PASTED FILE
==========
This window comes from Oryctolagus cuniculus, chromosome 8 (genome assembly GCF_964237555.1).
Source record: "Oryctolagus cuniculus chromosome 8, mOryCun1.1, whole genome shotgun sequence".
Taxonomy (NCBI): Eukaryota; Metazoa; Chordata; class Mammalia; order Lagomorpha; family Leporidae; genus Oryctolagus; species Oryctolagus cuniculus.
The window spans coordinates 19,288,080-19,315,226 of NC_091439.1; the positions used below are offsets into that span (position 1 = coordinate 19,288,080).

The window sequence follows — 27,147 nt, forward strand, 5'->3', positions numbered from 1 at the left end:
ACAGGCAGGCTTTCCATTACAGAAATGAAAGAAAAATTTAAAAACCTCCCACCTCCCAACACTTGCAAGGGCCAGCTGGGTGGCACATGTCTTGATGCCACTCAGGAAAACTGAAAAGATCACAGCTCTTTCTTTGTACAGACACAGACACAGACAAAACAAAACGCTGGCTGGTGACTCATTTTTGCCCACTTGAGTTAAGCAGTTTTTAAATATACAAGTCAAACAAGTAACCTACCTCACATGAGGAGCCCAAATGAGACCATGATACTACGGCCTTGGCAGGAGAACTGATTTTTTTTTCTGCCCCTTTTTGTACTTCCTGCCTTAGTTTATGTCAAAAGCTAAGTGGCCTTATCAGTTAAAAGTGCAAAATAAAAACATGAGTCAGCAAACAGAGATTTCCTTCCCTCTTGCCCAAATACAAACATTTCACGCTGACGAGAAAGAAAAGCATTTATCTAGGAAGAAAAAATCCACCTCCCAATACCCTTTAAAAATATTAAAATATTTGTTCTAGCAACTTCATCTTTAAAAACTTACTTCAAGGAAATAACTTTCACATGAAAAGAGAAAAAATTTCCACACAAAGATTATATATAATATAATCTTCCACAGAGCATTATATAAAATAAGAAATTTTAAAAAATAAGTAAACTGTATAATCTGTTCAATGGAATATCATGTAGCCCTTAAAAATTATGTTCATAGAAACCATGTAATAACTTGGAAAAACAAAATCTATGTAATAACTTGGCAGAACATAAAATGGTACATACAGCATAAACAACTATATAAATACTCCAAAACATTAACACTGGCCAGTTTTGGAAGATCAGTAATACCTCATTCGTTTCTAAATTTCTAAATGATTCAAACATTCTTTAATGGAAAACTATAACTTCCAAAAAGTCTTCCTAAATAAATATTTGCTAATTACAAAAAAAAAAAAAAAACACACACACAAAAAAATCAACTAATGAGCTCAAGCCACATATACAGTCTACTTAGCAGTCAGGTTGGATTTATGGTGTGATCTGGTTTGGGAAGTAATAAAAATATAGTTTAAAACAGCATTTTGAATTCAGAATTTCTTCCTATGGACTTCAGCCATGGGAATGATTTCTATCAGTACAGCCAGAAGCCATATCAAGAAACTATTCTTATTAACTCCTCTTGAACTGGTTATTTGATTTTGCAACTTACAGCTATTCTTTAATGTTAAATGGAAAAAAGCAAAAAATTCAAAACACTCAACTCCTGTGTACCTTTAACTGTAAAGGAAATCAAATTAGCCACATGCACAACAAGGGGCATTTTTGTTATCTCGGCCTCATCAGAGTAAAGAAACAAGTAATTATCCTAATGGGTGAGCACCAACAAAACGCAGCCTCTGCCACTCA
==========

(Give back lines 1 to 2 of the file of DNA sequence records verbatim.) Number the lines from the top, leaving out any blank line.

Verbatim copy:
This window comes from Oryctolagus cuniculus, chromosome 8 (genome assembly GCF_964237555.1).
Source record: "Oryctolagus cuniculus chromosome 8, mOryCun1.1, whole genome shotgun sequence".